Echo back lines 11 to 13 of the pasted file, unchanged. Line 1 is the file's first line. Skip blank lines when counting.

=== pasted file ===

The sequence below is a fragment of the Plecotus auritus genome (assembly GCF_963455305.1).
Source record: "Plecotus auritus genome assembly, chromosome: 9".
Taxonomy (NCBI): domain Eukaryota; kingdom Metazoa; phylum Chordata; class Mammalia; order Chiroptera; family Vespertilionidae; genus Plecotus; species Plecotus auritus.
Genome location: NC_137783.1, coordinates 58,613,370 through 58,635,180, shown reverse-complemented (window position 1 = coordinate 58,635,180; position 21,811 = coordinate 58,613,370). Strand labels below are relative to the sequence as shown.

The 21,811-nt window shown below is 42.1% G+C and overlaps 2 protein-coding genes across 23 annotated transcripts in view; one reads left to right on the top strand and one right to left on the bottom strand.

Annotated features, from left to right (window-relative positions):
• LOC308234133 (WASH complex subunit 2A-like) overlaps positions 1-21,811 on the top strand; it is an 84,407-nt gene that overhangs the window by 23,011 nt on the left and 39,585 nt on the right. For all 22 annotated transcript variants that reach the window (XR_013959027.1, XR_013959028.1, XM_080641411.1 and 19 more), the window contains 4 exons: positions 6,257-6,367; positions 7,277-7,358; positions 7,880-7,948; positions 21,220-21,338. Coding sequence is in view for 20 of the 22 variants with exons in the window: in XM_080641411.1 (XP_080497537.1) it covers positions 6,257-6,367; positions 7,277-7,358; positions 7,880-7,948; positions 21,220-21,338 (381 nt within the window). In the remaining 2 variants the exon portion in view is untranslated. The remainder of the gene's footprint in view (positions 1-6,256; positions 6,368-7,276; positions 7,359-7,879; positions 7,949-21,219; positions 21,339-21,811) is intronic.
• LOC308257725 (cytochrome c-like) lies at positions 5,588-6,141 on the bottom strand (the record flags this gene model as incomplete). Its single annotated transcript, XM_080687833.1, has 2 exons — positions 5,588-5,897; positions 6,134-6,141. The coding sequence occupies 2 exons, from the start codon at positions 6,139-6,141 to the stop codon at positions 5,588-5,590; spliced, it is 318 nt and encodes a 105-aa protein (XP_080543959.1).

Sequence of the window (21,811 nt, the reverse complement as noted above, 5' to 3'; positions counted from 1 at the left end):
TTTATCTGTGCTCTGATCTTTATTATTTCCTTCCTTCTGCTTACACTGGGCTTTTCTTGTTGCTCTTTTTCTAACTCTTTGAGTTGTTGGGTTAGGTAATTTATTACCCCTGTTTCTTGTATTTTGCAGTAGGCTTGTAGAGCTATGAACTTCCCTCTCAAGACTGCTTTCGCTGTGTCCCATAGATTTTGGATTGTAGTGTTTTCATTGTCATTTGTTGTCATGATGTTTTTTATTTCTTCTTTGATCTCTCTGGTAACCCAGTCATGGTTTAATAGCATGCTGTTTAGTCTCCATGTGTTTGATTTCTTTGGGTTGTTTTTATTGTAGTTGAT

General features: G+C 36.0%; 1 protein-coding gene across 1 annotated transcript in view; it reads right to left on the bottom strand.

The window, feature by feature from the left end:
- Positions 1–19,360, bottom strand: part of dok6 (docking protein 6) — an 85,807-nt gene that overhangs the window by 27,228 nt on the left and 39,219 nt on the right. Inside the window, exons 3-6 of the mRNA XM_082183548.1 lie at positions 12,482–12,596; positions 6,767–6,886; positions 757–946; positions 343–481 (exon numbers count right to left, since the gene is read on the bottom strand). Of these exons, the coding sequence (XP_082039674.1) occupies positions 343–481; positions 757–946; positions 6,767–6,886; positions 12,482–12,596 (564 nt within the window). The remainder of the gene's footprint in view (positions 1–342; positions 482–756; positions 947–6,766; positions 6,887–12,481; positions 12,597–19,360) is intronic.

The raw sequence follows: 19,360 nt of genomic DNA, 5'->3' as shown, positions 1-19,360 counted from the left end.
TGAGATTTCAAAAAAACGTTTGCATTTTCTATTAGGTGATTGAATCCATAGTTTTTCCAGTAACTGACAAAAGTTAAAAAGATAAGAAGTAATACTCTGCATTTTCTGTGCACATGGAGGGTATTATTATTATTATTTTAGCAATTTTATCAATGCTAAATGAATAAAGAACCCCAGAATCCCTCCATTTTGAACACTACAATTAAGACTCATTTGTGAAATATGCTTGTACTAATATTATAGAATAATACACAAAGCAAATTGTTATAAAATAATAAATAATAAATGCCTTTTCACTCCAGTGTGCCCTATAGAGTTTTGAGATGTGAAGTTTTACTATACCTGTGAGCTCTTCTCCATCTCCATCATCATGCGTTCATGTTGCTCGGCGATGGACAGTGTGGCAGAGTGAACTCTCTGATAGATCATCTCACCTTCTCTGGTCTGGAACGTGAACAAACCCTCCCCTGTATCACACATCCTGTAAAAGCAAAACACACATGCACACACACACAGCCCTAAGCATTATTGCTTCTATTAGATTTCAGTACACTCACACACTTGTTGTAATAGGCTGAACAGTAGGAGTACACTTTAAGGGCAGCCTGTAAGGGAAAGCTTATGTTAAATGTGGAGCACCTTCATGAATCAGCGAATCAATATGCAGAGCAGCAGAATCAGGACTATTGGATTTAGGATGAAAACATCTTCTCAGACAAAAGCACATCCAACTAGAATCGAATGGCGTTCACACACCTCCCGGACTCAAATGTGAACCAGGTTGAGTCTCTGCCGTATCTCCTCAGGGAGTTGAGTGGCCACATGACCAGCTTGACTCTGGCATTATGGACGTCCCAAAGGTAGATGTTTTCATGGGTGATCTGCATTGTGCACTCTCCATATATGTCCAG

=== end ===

General features: G+C 36.0%; 1 protein-coding gene across 1 annotated transcript in view; it reads right to left on the bottom strand.

The window, feature by feature from the left end:
- Positions 1–19,360, bottom strand: part of dok6 (docking protein 6) — an 85,807-nt gene that overhangs the window by 27,228 nt on the left and 39,219 nt on the right. Inside the window, exons 3-6 of the mRNA XM_082183548.1 lie at positions 12,482–12,596; positions 6,767–6,886; positions 757–946; positions 343–481 (exon numbers count right to left, since the gene is read on the bottom strand). Of these exons, the coding sequence (XP_082039674.1) occupies positions 343–481; positions 757–946; positions 6,767–6,886; positions 12,482–12,596 (564 nt within the window). The remainder of the gene's footprint in view (positions 1–342; positions 482–756; positions 947–6,766; positions 6,887–12,481; positions 12,597–19,360) is intronic.